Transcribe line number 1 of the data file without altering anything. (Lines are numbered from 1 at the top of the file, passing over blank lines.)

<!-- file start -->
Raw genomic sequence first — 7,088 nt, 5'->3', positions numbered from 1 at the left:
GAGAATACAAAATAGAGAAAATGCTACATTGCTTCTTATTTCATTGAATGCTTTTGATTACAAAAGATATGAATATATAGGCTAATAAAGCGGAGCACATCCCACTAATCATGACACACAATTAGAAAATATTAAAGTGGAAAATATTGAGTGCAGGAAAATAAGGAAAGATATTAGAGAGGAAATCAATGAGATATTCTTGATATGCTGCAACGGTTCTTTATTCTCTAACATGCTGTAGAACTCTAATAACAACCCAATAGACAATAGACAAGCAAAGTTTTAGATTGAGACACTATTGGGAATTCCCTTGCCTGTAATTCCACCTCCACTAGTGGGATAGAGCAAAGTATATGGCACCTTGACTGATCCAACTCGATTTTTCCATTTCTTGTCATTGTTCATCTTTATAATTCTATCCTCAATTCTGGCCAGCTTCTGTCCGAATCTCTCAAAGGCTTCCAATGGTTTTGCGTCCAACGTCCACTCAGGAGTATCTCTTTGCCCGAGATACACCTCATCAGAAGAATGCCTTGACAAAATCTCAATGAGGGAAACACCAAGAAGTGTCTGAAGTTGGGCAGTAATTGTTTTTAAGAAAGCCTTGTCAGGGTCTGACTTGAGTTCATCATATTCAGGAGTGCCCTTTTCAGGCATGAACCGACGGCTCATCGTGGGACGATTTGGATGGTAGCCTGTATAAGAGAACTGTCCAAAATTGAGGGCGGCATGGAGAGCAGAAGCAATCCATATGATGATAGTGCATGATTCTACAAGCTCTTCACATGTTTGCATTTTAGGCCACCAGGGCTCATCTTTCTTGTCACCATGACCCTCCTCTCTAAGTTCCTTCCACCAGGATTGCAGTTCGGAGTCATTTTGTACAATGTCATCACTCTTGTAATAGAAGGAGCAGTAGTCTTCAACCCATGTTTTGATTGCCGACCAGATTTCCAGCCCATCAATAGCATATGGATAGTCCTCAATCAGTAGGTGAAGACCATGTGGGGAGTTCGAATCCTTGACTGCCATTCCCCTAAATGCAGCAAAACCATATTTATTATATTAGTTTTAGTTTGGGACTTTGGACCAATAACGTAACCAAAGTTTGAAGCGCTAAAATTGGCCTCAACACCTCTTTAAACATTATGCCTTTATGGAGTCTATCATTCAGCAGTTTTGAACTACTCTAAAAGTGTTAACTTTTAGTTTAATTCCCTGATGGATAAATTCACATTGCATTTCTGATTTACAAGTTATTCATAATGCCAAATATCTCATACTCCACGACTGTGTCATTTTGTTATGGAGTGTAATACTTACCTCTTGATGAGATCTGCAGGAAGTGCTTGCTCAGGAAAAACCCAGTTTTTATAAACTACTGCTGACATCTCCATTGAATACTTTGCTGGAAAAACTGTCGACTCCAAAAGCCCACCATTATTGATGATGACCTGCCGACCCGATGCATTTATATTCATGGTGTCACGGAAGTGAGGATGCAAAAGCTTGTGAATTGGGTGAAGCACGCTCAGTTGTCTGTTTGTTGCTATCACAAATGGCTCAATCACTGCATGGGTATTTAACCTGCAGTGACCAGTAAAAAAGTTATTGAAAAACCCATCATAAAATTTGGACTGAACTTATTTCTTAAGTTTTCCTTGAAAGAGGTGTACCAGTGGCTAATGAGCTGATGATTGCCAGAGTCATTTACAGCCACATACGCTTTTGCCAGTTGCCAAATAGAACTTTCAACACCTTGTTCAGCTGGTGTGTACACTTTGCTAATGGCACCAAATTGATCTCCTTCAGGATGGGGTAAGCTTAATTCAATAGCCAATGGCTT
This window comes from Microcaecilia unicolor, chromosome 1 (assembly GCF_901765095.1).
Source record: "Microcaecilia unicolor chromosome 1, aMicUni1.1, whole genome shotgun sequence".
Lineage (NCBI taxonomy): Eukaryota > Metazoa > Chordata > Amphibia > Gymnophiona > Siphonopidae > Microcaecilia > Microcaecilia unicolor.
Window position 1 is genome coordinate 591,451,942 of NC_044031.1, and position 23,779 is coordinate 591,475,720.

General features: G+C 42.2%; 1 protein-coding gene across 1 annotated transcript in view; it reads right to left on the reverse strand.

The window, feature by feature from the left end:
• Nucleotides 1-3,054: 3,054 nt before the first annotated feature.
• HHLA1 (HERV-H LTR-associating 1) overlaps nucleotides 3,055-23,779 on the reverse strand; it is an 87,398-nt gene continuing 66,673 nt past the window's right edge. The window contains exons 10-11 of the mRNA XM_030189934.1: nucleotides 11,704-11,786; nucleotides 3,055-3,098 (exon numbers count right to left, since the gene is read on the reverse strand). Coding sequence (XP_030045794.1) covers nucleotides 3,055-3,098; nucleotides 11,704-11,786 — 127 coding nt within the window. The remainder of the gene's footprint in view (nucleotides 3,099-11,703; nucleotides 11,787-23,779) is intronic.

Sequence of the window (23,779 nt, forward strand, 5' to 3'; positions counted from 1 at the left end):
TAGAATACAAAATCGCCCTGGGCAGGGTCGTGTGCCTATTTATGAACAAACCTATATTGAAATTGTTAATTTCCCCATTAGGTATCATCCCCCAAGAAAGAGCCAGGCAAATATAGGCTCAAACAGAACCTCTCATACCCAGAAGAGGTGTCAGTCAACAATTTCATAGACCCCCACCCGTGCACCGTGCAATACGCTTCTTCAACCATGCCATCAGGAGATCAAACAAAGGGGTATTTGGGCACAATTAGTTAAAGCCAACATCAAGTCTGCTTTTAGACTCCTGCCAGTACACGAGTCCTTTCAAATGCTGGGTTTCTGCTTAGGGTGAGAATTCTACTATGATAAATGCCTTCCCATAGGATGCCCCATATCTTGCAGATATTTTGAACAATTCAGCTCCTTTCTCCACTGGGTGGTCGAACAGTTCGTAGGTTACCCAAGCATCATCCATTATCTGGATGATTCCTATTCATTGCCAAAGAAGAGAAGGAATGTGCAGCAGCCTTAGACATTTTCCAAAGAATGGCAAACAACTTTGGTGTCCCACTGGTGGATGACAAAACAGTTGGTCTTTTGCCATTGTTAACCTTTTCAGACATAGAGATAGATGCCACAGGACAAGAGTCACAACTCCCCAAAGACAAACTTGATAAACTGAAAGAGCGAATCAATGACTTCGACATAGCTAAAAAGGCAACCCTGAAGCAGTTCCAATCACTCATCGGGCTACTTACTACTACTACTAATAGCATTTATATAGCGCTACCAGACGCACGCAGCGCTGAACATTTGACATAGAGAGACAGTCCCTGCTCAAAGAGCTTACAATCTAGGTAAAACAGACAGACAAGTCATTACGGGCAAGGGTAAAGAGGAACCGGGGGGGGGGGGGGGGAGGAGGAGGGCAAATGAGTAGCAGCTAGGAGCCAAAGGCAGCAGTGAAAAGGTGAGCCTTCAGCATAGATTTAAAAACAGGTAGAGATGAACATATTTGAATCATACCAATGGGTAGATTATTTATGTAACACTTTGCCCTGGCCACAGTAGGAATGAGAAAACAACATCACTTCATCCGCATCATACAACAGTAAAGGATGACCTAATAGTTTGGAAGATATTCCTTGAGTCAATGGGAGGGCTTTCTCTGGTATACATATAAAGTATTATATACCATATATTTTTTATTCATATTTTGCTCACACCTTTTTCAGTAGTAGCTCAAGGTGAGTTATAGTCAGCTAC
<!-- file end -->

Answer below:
Raw genomic sequence first — 7,088 nt, 5'->3', positions numbered from 1 at the left: